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Blix: U.S. was 'high on military' over Iraq

By Melissa Gray, CNN
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Connector of the Day: Hans Blix
  • Blix says the U.S. was "high on military" before the Iraq war
  • Blix said he had personal suspicions about Iraq's ambitions
  • Former chief U.N. weapons inspector Blix is testifying at the Iraq Inquiry
  • The inquiry has been holding hearings into the war
  • Hans Blix
  • Iraq War
  • United Kingdom

London, England (CNN) -- Hans Blix, the former chief United Nations weapons inspector in Iraq, was testifying Tuesday before Britain's inquiry into the Iraq war.

Blix, the Swedish diplomat who led the effort to find Iraq's suspected nuclear, chemical, and biological weapons programs before the 2003 invasion, has criticized the United States and Britain for launching the war in the absence of evidence.

The United States had discounted Blix's reports that Iraq had no weapons of mass destruction and insisted those programs were simply being concealed. After the invasion, Iraq was found to have dismantled its weapons programs years before.

"I think the U.S. at the time was high on military," Blix told the inquiry. "They felt that they could get away with it (an invasion), and therefore it was decided they would do so."

Send your questions for Connect the World connector Hans Blix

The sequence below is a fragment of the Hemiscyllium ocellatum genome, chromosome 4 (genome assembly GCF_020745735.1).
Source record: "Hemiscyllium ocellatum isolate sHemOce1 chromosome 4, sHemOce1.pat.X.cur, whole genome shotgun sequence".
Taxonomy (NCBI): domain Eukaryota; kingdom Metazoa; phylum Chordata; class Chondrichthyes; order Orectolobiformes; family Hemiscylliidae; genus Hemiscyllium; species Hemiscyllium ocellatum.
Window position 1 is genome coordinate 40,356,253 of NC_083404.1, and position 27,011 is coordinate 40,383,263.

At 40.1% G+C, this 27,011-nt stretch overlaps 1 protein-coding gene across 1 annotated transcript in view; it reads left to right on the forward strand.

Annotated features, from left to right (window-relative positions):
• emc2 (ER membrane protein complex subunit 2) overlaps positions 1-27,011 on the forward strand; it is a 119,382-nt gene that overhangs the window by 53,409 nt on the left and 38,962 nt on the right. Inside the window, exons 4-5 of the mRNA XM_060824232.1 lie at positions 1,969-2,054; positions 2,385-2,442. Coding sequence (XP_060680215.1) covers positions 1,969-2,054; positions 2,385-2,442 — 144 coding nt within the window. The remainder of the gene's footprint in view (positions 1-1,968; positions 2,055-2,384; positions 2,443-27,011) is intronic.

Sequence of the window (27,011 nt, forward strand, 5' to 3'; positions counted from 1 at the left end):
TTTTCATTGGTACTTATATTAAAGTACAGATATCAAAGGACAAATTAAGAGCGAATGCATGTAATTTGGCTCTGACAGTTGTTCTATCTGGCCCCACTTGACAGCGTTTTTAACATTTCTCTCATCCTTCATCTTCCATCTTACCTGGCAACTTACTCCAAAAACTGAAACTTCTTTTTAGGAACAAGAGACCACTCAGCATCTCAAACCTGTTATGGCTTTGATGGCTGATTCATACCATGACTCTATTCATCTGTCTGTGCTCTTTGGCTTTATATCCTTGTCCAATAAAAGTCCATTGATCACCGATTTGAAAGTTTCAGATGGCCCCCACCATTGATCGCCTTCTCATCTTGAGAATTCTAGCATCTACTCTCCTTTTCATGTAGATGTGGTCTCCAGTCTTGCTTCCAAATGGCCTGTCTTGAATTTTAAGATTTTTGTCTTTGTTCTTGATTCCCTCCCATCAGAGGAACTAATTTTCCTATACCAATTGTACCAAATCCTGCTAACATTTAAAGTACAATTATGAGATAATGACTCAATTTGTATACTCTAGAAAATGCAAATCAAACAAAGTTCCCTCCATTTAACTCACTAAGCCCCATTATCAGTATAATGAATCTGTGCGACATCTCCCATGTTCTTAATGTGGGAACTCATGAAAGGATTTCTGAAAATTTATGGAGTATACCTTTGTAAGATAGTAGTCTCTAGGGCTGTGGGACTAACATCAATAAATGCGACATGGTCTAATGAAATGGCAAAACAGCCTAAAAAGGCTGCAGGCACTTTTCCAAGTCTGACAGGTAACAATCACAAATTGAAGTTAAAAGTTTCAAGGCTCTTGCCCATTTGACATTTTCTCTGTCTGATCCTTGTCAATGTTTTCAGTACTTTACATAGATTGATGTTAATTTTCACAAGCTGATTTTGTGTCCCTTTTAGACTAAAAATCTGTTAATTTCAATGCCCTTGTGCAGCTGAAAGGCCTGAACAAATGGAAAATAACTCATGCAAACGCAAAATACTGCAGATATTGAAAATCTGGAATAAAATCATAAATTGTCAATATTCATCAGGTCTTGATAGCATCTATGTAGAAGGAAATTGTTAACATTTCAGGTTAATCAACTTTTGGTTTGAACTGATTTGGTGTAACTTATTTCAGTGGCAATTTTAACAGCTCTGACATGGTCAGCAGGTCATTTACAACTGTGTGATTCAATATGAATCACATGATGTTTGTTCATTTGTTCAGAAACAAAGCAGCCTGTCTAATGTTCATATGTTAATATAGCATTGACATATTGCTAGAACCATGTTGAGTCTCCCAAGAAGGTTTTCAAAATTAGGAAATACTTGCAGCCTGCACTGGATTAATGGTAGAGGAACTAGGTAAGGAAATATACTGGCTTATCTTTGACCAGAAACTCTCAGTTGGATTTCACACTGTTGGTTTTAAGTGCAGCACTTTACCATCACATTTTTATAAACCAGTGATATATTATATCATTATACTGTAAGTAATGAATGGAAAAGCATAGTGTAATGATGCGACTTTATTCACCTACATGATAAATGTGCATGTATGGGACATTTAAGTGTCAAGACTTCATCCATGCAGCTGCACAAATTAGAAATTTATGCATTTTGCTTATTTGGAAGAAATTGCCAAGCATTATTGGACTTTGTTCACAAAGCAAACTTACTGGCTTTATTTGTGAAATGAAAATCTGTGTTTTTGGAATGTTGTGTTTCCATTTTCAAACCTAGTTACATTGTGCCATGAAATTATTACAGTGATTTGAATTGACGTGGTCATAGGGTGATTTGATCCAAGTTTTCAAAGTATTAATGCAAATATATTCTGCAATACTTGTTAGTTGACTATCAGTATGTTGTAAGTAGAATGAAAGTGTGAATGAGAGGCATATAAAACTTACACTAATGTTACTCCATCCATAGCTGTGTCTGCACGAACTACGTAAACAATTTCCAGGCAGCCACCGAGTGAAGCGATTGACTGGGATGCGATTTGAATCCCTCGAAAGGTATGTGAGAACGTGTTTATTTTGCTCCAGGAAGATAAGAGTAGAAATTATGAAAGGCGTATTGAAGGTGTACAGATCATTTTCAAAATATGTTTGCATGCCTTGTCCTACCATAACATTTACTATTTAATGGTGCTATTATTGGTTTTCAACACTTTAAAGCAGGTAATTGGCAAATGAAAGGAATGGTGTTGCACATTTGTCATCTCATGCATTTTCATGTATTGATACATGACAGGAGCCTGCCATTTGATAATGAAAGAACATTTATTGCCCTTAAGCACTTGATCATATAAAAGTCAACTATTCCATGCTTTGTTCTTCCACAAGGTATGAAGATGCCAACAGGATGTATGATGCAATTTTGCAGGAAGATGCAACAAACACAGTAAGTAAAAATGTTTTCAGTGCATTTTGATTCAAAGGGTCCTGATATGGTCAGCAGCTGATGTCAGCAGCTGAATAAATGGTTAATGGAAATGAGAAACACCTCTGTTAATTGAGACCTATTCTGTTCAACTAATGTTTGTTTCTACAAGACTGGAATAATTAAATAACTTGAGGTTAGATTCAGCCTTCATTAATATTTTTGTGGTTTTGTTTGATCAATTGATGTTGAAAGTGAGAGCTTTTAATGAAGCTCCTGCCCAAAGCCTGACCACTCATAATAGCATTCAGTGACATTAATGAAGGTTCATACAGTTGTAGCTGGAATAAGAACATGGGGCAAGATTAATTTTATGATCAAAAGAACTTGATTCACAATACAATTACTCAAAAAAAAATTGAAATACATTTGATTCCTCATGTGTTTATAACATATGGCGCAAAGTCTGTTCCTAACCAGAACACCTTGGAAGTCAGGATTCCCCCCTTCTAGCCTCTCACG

Blix said he was personally suspicious of Iraq in the build-up to the war, noting, for example, that the country imported uranium. He said he did not mention those suspicions in his official role.

Blix told CNN in 2004 that he began having doubts about the quality of intelligence information from the United States and other countries in January 2003 -- two months before the war -- after his inspectors failed to find any weapons at sites that had been searched based on that information.

Blix said he believed the United States relied too much on Iraqi defectors to provide intelligence on Saddam Hussein's weapons of mass destruction. The defectors were only interested in the liberation of Iraq, he said.

Since the war, Blix has written two books on Iraq and most recently chaired the Weapons of Mass Destruction Commission, which examined how international cooperation could reduce the threat from WMDs.

The Iraq Inquiry, which started last year, is headed by an independent panel led by longtime civil servant John Chilcot.

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Its goal is to establish what happened before and during the war and identify any lessons that can be learned from the conflict.

The inquiry is examining the period starting from the summer of 2001 until the launch of the military operation in 2003, and up to the present day.